February 7, 2017
By Jocelyn Cano
If Mother Nature was an actual woman, she would be proud of what happened Saturday, January 21. Maybe that’s why the weather was nice for a mid-January day.
There was a very energizing aura from the moment I pushed my way into the Green Line CTA train on Harlem. In my 11 years of living in the Chicago metropolitan area, I’ve never been on a train that went express. But that morning, what seemed like hundreds of people cramped together into CTA cars as we descended our way into the city.
I was joined by a friend from Concordia, in hopes of meeting up with another friend who happens to be a Dominican Alumna. We kept to ourselves despite knowing that all the other people on the train were making their way to the protest advertised on Facebook.
Upon arriving, I was almost brought to tears looking at the quantity of people that showed up. What was once expected to host no more than 40,000 people had easily gone past the attendance of 150,000. Children of all ages held onto their mother’s hands. Elderly couples could be seen intermingling with millennials. It was a sea of pink. I’m no stranger to protests, but the number of different groups of people present for the Women’s March left me in awe.
One case in particular was of an interaction I witnessed between an elderly woman and two young women. I was standing next to them when the conversation started, and being the nosy girl I am, I decided to stand there and give their conversation my full attention. The elderly woman, whom introduced herself to the two young women as Margret, began explaining her reason for coming. She said she was anticipating the Clinton administration to take office. The three women then went off to discuss the topic of Planned Parenthood and women’s wages. What I had found so fascinating about this interaction was that after walking through those issues, the women went off into topics about race. One of the two girls was an Asian woman who started explaining about the Japanese prison camps of WW2 and relating it to current times, where she thought something similar may be in effect for Muslims. Margaret took her time to ask questions and ended the discussion thanking them for educating her on the matter.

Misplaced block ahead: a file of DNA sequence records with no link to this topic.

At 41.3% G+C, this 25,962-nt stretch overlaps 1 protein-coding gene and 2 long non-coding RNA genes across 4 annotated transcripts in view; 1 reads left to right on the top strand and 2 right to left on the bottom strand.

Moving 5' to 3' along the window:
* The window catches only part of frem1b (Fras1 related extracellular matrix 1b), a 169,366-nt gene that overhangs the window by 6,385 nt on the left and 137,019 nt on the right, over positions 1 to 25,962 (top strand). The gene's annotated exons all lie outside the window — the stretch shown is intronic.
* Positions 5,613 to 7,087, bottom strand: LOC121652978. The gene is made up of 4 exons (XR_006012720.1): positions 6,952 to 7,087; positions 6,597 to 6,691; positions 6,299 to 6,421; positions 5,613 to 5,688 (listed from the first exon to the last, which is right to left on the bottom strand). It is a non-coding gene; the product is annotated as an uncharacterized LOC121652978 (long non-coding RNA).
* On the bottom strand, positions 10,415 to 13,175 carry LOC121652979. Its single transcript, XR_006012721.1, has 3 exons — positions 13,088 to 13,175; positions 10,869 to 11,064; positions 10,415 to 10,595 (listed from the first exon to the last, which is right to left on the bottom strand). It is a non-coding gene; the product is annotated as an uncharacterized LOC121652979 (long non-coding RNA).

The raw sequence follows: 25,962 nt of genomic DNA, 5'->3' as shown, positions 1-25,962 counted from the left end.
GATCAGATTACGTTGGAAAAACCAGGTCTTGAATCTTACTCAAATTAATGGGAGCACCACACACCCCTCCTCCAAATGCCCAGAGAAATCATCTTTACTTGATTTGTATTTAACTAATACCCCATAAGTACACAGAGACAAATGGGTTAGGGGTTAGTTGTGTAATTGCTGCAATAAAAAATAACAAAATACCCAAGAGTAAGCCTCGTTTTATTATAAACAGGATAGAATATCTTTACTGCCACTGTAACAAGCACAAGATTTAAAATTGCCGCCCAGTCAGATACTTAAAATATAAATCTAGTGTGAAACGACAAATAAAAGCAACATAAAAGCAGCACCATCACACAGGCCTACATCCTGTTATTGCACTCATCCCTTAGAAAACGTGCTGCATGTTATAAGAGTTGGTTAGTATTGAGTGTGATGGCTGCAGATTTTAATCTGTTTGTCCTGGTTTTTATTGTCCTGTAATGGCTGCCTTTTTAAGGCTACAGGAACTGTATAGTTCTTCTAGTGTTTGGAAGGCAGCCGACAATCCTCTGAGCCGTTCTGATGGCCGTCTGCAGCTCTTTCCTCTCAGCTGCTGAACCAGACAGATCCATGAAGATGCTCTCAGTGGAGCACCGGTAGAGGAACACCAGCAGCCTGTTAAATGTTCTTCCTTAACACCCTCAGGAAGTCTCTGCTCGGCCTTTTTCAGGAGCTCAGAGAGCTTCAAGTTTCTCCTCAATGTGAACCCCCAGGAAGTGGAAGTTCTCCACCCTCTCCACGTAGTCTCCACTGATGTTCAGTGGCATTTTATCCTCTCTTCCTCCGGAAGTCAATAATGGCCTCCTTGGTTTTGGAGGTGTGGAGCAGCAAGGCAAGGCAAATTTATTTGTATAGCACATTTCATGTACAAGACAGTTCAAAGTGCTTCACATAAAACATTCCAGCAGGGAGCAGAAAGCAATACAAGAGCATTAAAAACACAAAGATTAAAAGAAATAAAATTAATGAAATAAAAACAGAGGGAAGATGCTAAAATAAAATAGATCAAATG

The march that took place was much bigger than just a way for women and allies to let out their frustrations and to demand equal rights, but also grew a level of awareness to other issues one may have put aside.
But even with the sense of unity and friendliness that was seen throughout the rally, I could also see how divided we all were specifically through race and what every race tends to value as importance. For example, white women wore Pussycat hats and barred signs about the government not letting them own their own bodies. Latinx women, for the majority, had signs specially targeting a positive attitude towards undocumented immigrants. Black women marched with Black Lives Matter posters while Muslim women walked to signify rights to wear their hijabs and to not be labeled as part of extremist groups. It’s not uncommon for people to support causes that specifically target their own community, but to an extent, it annoyed some people around them.
In a different case from the one stated above, a white woman held a sign against white supremacy with a sign reading “White women voted Trump. Acknowledge our own privilege”. Now, I found no issue for the sign but a few of the Caucasian people around her were throwing her the evil eye, scoffing, and at times making remarks stating that she was putting aside her own identity.
I think that’s what lead to my greatest discovery of the day: That even when we’re trying to unite against unequal rights and hateful speech, we still manage to find to fight each other.
As I boarded the train back home, I sat in an almost empty car. My heart full of hope, but my head telling me that in order to resist, we must first unite.